04 Sep How To Communicate Effectively With Teachers And Administrators When Offering School-Based Mental Health Services
As school gets started, it is key to ensure teachers and administrators are part of the plan you coordinate for families and children with special needs. We all want students to be successful in their new academic year, and communication can make or break that goal. By working with teachers and administrators, you can develop a plan that ensures the student is getting the care and consideration they need in all aspects of their life — at home, in school, and at your office.
Here are some things to keep in mind in order to effectively communicate with teachers and administrators.
Understand that teachers and administrators spend hours in and outside of the classroom working to better their students’ experiences. While they want to work with you to help your student, they also need to address the needs of all the other students at the school, as well. Showing them the respect they deserve as an educator, and as a person, will benefit everyone. Teachers and administrators will be far more open and receptive to your suggestions if you respect school boundaries, exercise patience, and understand that everyone wants the students to succeed.
School-based services are an essential part of treatment for students, and it’s important to be honest about what is or isn’t working when managing these services with teachers and administrators. Students can only succeed if their services adapt to their changing needs throughout the year. At the beginning of the school year, students might need to address the changes in their routine, and also become comfortable with new teachers and classmates. As time progresses, other issues might arise, such as bullying, personal loss, academic and organizational challenges, social setbacks, and so on. You need to be honest when it comes to how to best meet the needs of students and to have the proper accommodations put in place.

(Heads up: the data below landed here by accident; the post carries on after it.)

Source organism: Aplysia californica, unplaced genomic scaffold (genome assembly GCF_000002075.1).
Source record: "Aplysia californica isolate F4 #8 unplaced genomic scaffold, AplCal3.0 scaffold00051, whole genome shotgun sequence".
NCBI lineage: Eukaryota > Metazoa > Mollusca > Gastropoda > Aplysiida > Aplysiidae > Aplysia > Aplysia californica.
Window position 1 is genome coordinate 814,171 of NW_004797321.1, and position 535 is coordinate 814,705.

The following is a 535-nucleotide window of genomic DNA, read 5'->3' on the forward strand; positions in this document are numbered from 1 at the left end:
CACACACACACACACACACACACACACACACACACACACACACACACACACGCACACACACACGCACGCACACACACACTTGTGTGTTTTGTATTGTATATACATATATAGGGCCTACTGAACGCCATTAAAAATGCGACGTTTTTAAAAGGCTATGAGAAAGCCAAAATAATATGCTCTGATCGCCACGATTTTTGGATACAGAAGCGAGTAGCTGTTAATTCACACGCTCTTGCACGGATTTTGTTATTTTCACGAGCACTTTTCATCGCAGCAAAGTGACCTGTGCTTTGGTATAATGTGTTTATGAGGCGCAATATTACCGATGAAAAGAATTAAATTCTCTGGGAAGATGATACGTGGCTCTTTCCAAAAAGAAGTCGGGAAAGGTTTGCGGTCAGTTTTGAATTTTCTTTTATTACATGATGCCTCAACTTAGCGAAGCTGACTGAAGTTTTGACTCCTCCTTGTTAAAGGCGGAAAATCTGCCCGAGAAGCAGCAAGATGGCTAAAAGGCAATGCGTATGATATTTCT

Set Tangible Goals
Work with your student’s teachers and administrators to set tangible goals for achievement — whether it’s trying again for a higher mark on a test, earning a reward for maintaining good behavior during the week, etc. Goals will not only help your student feel accomplished, but also they will help teachers and administrators track the progress your student is making in their behavioral services.
Have a De-Escalation Plan
Sometimes, discussions get out of hand. Therefore, it is vital to have a plan in place for de-escalating difficult conversations. Keep in mind that you’re all there for the benefit of the student, even if you’re not seeing eye-to-eye. Resolving conflict about school-based services will benefit all parties involved, and will make sure your student with special needs has opportunities and the tools needed to be successful.
Show You Care
Empathy will be your best tool in working with teachers and administrators. You need to be understanding of their challenges and celebrate their successes — because many times they will be your challenges and your successes. Beyond empathy, show your school partners that you appreciate them and their efforts. Addressing the special needs of every student can be difficult, and teachers and administrators will appreciate your praise of their educational wins.
Pathways of Pennsylvania has been serving communities in Pennsylvania since 1981. Every individual has a right to lead a meaningful and positive life, and we are changing lives, one day at a time. Pathways of Pennsylvania is comprised of four companies: Children’s Behavioral Health, Inc., Pathways Community Services, LLC, Raystown Developmental Services, Inc., and The ReDCo Group, Inc.